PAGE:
“Oh, bluegrass definitely came first. Back in 1975, when I first came to the Festival of the Bluegrass, my goal was to be a bluegrass banjo player, recording artist and singer. And it just never happened. Eventually, I let the banjo go. I knew I wasn’t going to be great on it, so I started doing more traditional country and singer-songwriter stuff. It took me years to finally do a bluegrass record. Luckily the first one was with Ralph Stanley and the Clinch Mountain Boys, so that kind of made the earlier disappointment seem okay.”

A second album with Stanley, Lost in the Lonesome Pines, won Lauderdale his first Grammy and cemented a working partnership that remains strong to this day. In fact, shortly after our interview concluded, Lauderdale hit the road to perform at Stanley’s annual bluegrass festival in Virginia.

“Ever since I was a kid, Ralph has been one of my heroes. I just love his singing, his playing, his choice of material and the bands he has put together since the Stanley Brothers. He is just a true original. I’m so grateful that I have gotten to know and work with him and sit in the wings at shows and just watch him. I’m amazed by his endurance.”

The 2007 album The Bluegrass Dairies earned Lauderdale a second Grammy. But increasingly, his newer bluegrass music has relied on a songwriting partnership with Robert Hunter that began with 2004’s Headed for the Hills. Hunter is best known as lyricist on Grateful Dead songs composed by Jerry Garcia. Lauderdale’s third and newest album with Hunter is 2011’s Reason and Rhyme, although a fourth is already completed and ready for a possible late summer release. The two are also working on songs for an album Lauderdale is cutting with the new generation electric roots troupe The North Mississippi All-Stars.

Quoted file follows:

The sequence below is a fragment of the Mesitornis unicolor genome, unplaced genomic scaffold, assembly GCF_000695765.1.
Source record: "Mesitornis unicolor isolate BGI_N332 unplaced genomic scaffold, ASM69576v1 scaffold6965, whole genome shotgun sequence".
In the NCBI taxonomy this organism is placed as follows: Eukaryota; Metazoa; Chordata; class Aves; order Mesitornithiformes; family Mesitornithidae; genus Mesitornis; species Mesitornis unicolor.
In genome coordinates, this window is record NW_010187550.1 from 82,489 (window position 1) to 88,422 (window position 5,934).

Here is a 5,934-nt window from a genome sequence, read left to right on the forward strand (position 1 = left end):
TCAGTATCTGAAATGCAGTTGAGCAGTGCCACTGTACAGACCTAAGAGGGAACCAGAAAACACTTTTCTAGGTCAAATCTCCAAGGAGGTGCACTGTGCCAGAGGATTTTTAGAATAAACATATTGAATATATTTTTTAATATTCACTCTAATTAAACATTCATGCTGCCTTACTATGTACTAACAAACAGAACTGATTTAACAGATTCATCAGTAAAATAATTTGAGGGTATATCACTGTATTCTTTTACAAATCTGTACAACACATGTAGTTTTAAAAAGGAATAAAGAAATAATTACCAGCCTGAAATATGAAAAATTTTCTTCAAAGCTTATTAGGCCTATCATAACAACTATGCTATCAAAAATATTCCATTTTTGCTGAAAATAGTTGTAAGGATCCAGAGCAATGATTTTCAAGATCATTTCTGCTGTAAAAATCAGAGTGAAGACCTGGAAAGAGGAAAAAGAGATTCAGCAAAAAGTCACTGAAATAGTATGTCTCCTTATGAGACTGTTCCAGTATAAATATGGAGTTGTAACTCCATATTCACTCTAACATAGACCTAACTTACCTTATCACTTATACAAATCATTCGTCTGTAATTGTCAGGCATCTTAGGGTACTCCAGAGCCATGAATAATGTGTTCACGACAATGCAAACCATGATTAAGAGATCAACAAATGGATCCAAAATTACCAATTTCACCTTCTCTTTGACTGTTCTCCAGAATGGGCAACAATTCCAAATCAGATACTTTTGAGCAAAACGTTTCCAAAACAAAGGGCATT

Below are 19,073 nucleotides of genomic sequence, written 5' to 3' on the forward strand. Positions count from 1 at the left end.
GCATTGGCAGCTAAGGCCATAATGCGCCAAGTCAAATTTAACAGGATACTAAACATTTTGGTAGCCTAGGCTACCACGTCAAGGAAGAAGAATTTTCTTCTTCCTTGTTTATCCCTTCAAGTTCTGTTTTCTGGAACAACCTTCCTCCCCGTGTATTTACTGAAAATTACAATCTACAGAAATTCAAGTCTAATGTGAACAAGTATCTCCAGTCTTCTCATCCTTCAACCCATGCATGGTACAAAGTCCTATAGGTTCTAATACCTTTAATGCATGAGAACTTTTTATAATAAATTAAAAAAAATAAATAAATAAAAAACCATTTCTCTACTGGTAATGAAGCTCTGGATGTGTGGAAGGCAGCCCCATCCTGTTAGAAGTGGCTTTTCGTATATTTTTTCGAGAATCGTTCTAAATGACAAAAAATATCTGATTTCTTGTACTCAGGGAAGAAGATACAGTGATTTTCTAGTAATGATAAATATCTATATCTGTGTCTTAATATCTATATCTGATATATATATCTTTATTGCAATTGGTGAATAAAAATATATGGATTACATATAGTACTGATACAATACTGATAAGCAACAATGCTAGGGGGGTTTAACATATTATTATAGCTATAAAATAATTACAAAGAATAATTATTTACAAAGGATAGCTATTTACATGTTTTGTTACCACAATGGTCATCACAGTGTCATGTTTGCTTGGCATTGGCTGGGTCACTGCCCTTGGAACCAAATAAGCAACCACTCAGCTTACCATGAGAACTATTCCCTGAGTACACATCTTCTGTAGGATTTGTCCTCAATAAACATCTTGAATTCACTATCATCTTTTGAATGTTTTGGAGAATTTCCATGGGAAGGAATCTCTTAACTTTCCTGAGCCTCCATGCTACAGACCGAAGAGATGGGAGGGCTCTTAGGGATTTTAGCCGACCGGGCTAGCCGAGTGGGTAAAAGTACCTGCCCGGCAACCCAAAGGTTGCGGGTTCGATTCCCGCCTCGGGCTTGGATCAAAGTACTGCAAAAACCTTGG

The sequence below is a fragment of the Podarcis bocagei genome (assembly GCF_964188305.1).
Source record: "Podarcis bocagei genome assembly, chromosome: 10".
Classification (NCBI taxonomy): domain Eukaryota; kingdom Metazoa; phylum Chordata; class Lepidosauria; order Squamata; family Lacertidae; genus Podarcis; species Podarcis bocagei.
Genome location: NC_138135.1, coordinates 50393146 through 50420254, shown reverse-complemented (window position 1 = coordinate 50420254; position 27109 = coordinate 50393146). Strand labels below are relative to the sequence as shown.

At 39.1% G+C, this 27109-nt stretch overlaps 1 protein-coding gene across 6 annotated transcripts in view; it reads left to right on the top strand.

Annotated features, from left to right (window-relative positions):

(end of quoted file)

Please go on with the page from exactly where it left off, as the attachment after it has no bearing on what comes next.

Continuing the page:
“Robert and I write pretty quickly together. The melodies will come out or he will give me a lyric. You never know what is going to be written. It’s really unpredictable. Sometimes, I can give him a melody and have no preconceived notion of any kind. There will be no storyline, no concept lyrically. And I just let him run with it. Some of the things he can come up with I would never have been able to record on my own.”

Bluegrass may be Lauderdale’s foremost musical preference but it is by no means his only one. He toured in recent years with Elvis Costello and Hot Tuna and maintains a wildly prolific recording career. Aside from the upcoming Hunter projects – the in-progress North Mississippi All-Stars record and the finished bluegrass follow-up to Reason and Rhyme – Lauderdale has cut a record in England with the band of British pop vet Nick Lowe (described as a mix of soul and Beatles-esque pop) and a second record with his Dream Players ensemble that includes guitarist James Burton and steel guitarist Al Perkins (“some of that is more straight-ahead country and some of it really pushes the envelope”).

“I’ve recorded a lot in the past (to be exact, 20 albums in as many years leading up to Reason and Rhyme) but never as much as I have this past year. But I really enjoy it. I feel like I’m on a roll. I’m usually pretty slow about everything else in life, so this is a good thing.”

The Jim Lauderdale Bluegrass Band performs at 4:20 and 10 p.m. June 8 as part of the Festival of the Bluegrass at the Kentucky Horse Park Campground. Tickets rage from $40 to $95. Call (859) 253-0806. For ticket info and a complete festival schedule, go to www.festivalofthebluegrass.com